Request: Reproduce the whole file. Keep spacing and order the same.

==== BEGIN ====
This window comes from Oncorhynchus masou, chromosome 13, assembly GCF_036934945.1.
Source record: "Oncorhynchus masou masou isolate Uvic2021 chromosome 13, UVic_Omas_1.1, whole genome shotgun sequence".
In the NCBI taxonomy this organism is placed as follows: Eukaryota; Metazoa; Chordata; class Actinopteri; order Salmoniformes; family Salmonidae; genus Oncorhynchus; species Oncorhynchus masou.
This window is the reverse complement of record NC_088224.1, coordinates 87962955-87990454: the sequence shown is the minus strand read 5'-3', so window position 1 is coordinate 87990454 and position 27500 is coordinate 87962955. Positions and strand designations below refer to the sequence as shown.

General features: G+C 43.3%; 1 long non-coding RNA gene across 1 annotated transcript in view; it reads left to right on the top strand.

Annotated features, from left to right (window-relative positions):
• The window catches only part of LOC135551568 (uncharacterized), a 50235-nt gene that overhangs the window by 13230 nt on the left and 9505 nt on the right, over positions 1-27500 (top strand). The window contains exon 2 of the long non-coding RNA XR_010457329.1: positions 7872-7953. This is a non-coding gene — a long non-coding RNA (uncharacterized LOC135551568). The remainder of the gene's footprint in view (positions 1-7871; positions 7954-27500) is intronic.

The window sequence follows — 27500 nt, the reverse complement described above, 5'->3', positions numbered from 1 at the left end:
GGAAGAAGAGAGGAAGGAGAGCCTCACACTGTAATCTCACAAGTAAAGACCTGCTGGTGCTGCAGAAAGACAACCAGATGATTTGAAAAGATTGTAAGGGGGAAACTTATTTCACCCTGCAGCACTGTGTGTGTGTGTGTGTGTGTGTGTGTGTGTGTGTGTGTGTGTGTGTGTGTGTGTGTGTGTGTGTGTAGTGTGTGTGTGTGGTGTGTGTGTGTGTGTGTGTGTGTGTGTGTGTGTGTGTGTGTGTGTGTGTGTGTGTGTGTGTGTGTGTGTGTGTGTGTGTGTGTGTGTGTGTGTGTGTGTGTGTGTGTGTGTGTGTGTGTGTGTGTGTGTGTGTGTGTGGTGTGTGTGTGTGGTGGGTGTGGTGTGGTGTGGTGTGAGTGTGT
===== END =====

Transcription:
This window comes from Oncorhynchus masou, chromosome 13, assembly GCF_036934945.1.
Source record: "Oncorhynchus masou masou isolate Uvic2021 chromosome 13, UVic_Omas_1.1, whole genome shotgun sequence".
In the NCBI taxonomy this organism is placed as follows: Eukaryota; Metazoa; Chordata; class Actinopteri; order Salmoniformes; family Salmonidae; genus Oncorhynchus; species Oncorhynchus masou.
This window is the reverse complement of record NC_088224.1, coordinates 87962955-87990454: the sequence shown is the minus strand read 5'-3', so window position 1 is coordinate 87990454 and position 27500 is coordinate 87962955. Positions and strand designations below refer to the sequence as shown.

General features: G+C 43.3%; 1 long non-coding RNA gene across 1 annotated transcript in view; it reads left to right on the top strand.

Annotated features, from left to right (window-relative positions):
• The window catches only part of LOC135551568 (uncharacterized), a 50235-nt gene that overhangs the window by 13230 nt on the left and 9505 nt on the right, over positions 1-27500 (top strand). The window contains exon 2 of the long non-coding RNA XR_010457329.1: positions 7872-7953. This is a non-coding gene — a long non-coding RNA (uncharacterized LOC135551568). The remainder of the gene's footprint in view (positions 1-7871; positions 7954-27500) is intronic.

The window sequence follows — 27500 nt, the reverse complement described above, 5'->3', positions numbered from 1 at the left end:
GGAAGAAGAGAGGAAGGAGAGCCTCACACTGTAATCTCACAAGTAAAGACCTGCTGGTGCTGCAGAAAGACAACCAGATGATTTGAAAAGATTGTAAGGGGGAAACTTATTTCACCCTGCAGCACTGTGTGTGTGTGTGTGTGTGTGTGTGTGTGTGTGTGTGTGTGTGTGTGTGTGTGTGTGTGTGTGTGTAGTGTGTGTGTGTGGTGTGTGTGTGTGTGTGTGTGTGTGTGTGTGTGTGTGTGTGTGTGTGTGTGTGTGTGTGTGTGTGTGTGTGTGTGTGTGTGTGTGTGTGTGTGTGTGTGTGTGTGTGTGTGTGTGTGTGTGTGTGTGTGTGTGTGTGTGGTGTGTGTGTGTGGTGGGTGTGGTGTGGTGTGGTGTGAGTGTGT